But now that the FCC’s attack on net neutrality is getting media attention due to a massive public backlash, the NAACP has issued a statement proclaiming that the group is “deeply disappointed” with the FCC’s decision to repeal rules. Now that the battle is making headlines, the NAACP is claiming that the removal of rules it fought against strips away “critical safeguards for ensuring an accessible internet”:

?The internet fuels economic opportunity, civic engagement, and social action. It allows us to communicate instantly and effectively, and, in recent years, it has facilitated innovative, impactful social justice action,? said Derrick Johnson, NAACP president and CEO. “Throughout our 108-year history, the NAACP has continually opposed discrimination and fought for justice and equal opportunity for all. We see the fight for net neutrality as an extension of that mission. The NAACP is staunchly opposed to any attempt to censor or manipulate information on the internet, especially if it creates a barrier to entry for people of color.”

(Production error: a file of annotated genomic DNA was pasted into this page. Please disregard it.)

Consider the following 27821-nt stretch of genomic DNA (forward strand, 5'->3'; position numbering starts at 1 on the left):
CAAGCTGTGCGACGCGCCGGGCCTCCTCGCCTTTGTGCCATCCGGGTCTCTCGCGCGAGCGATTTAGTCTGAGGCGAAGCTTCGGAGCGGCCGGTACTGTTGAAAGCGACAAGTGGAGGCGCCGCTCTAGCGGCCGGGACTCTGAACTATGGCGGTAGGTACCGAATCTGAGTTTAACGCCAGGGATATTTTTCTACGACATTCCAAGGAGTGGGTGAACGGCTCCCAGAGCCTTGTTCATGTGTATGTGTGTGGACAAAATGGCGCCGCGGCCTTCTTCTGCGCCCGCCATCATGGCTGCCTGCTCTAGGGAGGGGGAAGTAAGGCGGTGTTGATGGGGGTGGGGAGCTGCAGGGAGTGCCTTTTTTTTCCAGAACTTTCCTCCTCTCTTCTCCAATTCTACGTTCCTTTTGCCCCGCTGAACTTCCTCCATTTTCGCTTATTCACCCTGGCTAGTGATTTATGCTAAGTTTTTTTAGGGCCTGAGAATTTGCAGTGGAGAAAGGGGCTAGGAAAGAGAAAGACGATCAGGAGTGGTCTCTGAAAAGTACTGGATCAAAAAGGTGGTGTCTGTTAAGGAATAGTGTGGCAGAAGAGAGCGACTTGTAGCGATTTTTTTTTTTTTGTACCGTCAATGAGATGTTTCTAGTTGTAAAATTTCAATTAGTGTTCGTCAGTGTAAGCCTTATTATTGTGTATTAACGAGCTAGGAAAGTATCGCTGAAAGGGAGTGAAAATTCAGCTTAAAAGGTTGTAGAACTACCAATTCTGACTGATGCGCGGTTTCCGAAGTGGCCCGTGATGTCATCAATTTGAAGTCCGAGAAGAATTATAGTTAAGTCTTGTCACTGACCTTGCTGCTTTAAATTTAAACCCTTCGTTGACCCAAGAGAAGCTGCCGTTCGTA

That’s…not what you’ve been saying in FCC filings for the last several years. The NAACP apparently hoped that nobody would notice it had been fighting against real net neutrality — right up until the subject began making headlines in the wake of the repeal. Those familiar with the NAACP’s…inconsistency on this subject noticed anyway:

Again, this is all incredibly harmful to the individuals these organizations are supposed to be protecting. “Broadband redlining” has become a bigger problem than ever as the one-two punch of lax regulatory oversight and limited competition results in large ISPs ignoring low income and minority areas for next-gen broadband upgrades. It should go without saying by now that the net neutrality rules the NAACP didn’t want protected everyone from uncompetitive market abuses and the stifling of independent and diversity-oriented media outlets by deep-pocketed incumbents.